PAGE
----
A day in the life of a massage specialist who feels his way forward after suffering depression and sight loss
Li Xinchao was a 15-year-old village boy in Henan province when he lost his sight after a cataract operation. After surgery to restore his vision failed, he slipped into a deep depression and even contemplated suicide. Now 26, Li is a blind masseur in Beijing's Chaoyang district and says he is still looking for hope in his life.
Li Xinchao wakes in a dark, freezing basement, which he shares with seven other blind colleagues. He has got used to sleeping with his clothes on because it keeps him warm and saves time in the mornings.
Li has been in the capital for about a year and started his latest job in a massage center last October.
"Although I am getting familiar with this place, the most difficult thing is still finding the toilet. Every time I touch the door handle it feels like I am finally saved," he jokes.
Li skips breakfast. He has no groceries as he finds it difficult to get to the market. He only occasionally gets to eat in the morning.
Last week, Li bought a pocket radio for 180 yuan ($27), his most expensive purchase since arriving in Beijing. "Listen! Ding Junhui (a Chinese snooker player) won a championship in Britain," Li shouts excitedly as he holds the radio to his ear.
The 26-year-old says he was a good swimmer and badminton player before losing his sight. "For me, this pocket radio is the only way to know what is happening in the world. It is like an open window."
He has little other entertainment. He used to enjoy reading before going blind but books in braille are too expensive, while the only landmark he has managed to visit in 12 months is Tian'anmen Square, he says.
After reaching the massage center floor, which is run by a Beijing couple, he settles down to start his working day. Li has an average of five to eight customers each day, with treatment sessions lasting between one and two hours. He earns 16 yuan per one customer, which works out to about 2,000 yuan a month.
Li spent three years training to be a masseur at a vocational school in his hometown before starting his first job in Zhengzhou, capital of Henan.
"I earned more in Zhengzhou than I do here but the employer there didn't provide me with food and a place to live. That's too inconvenient for blind people," he says.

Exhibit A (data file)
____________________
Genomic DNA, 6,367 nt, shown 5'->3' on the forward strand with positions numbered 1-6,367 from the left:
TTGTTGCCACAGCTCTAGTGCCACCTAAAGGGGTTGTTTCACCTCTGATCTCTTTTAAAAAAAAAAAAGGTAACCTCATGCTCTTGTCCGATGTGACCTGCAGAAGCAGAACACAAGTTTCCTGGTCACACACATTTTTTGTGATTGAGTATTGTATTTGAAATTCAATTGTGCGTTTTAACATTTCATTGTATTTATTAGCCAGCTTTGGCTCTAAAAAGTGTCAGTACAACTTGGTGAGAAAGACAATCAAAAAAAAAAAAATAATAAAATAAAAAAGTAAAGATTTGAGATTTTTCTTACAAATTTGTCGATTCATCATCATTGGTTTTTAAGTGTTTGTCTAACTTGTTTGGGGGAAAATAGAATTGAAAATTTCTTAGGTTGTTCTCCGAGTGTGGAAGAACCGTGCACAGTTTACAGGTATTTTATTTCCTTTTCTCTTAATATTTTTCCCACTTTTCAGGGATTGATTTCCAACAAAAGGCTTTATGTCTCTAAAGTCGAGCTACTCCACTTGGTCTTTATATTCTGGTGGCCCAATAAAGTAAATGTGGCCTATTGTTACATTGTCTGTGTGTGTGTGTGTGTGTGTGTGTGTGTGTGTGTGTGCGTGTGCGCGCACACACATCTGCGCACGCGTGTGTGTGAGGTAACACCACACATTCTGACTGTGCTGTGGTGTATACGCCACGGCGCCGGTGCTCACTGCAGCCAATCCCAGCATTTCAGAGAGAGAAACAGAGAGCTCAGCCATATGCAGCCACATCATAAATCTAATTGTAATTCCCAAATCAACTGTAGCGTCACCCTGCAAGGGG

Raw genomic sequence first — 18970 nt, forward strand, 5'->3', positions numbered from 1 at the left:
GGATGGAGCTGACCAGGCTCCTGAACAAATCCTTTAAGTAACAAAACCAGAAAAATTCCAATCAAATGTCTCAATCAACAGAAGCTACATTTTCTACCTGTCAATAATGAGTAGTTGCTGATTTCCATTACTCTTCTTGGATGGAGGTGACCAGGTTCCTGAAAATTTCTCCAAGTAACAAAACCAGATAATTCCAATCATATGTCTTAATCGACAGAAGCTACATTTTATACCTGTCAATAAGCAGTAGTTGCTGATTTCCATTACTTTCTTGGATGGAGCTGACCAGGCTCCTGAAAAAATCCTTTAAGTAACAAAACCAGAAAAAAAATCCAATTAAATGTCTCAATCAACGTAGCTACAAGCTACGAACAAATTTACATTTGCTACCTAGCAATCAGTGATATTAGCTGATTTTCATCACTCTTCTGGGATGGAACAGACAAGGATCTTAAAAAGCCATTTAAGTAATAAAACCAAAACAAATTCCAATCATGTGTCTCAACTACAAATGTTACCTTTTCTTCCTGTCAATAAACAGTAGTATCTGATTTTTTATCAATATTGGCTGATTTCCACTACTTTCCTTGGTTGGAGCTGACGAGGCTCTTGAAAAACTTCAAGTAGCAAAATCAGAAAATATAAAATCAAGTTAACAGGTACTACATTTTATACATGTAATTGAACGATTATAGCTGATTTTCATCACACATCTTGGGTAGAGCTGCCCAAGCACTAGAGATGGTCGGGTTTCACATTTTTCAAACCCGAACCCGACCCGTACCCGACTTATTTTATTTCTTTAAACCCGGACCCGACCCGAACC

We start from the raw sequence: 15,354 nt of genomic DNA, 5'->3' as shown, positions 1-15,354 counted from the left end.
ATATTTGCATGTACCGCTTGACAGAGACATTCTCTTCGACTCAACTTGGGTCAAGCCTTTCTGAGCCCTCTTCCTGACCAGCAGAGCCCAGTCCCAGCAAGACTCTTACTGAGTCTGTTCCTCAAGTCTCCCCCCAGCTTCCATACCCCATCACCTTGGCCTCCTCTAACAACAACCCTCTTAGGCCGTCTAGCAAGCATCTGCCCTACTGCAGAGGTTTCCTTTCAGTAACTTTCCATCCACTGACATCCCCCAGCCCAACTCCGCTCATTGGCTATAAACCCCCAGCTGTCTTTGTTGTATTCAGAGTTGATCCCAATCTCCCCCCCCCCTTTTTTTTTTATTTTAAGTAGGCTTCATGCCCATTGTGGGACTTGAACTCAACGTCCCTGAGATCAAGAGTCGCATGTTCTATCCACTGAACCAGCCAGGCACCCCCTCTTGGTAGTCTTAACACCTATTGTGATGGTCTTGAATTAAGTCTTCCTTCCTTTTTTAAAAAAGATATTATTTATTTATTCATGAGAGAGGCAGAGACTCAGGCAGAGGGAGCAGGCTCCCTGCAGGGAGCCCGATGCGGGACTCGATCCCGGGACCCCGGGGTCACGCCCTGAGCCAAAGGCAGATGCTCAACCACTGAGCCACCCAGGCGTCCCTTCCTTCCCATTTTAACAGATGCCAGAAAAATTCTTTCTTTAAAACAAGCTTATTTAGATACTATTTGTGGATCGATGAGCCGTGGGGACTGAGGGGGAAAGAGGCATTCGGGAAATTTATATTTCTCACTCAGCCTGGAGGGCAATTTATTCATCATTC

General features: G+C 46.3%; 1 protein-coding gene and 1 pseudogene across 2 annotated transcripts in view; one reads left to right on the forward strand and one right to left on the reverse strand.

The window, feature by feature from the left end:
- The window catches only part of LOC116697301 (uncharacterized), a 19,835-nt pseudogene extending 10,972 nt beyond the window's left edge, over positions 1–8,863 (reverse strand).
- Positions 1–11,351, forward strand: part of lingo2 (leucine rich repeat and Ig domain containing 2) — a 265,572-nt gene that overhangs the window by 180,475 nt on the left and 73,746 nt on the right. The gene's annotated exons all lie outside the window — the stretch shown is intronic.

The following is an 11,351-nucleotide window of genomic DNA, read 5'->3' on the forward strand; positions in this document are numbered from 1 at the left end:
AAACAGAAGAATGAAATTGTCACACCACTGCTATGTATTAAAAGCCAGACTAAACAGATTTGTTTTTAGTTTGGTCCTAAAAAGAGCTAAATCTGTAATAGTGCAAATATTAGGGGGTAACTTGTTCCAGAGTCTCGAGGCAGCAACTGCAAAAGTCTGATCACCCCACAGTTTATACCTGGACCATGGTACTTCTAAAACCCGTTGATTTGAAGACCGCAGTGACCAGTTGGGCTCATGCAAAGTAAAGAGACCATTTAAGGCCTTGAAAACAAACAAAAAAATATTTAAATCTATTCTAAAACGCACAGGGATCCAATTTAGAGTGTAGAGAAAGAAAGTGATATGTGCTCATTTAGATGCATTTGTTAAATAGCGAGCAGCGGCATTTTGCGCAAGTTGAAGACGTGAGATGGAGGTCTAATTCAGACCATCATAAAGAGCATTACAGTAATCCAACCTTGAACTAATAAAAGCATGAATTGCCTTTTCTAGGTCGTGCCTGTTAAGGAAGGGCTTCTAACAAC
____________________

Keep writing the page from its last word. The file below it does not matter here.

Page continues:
Li gets his first customer, an old man who is a regular at the shop. "This young man always relieves the pain in my back. Besides, he likes talking to me," says the old man, who adds Li is clever and kind.
Li says the old man's wife passed away two months ago and that he had told him he felt lonely and helpless.
"It's just like what I felt when I first couldn't see anything. I locked myself away for two months and didn't talk to anybody. I even thought of committing suicide," says the masseur.
"Everybody has dark days. Talking to others helps overcome difficulties, so I like sharing my story with customers. They also tell me many interesting things."
The shop managers begin to prepare lunch for the masseurs. Carrot, cabbage and potato are the only things on the menu. They usually also have chicken as it is cheaper than pork and beef. "The food here is not good but it is not a problem," whispers Li.
He says his dream is to one day open his own massage service center and recently he asked his friend to teach him how to use computer software designed for blind people. "It's always hard for blind people to run a business but I will try."
A man who looks drunk steps into the shop and asks for a massage. Li is assigned to him.
About an hour later, the customer begins to shout at the manager: "How did you train your masseurs? He did nothing except hurt me." The manager apologizes to the man and offers him a discount, while Li also keeps saying sorry.
Eventually, the man leaves without paying. "Generally, customers respect us but this also happens. Just my bad luck," says Li.
"Who doesn't want love and family? I really want my own but it may only be a dream,"says the young masseur.
He once fell in love with a blind masseuse when he worked in Zhengzhou but it ended badly. "I am afraid of getting married, since I would be incapable of looking after a wife and family. I don't like this feeling."
Li has a younger brother and a sister, both of whom work in a factory in Guangdong province. His parents still live in his hometown. He seldom calls home and has decided not to return for the Spring Festival in February. "The cost of traveling is too expensive. But I do miss them a lot," he says.
A woman from the United States enters the shop. While Li is massaging her, she says she studies Chinese medicine in a nearby college.
"We have foreign customers almost every day, many are overseas students," said the shop manager.
"The woman could speak Chinese and asked me something about the benefits of body massage," Li says.
"I told her I heard from the radio that US president Barack Obama visited here. Do you know how she replied? She said Obama would love my massage too.
"She told me there is no blind massage in the US. Both of us agreed it is a really good practice for blind people."
After another four customers, Li is finished for the day. He looks exhausted, although it will be another hour before he heads to bed.
On the way back to the basement, he stops and turns on his radio again to listen outside in the freezing city air. An insurance sales manager is speaking on a program about how to motivate staff.
"The earth spins without anyone's help but you have to believe that, without you, the world would stop," said the voice from the radio.
Li burst into laughter. "Maybe he is right," he said. "Just maybe."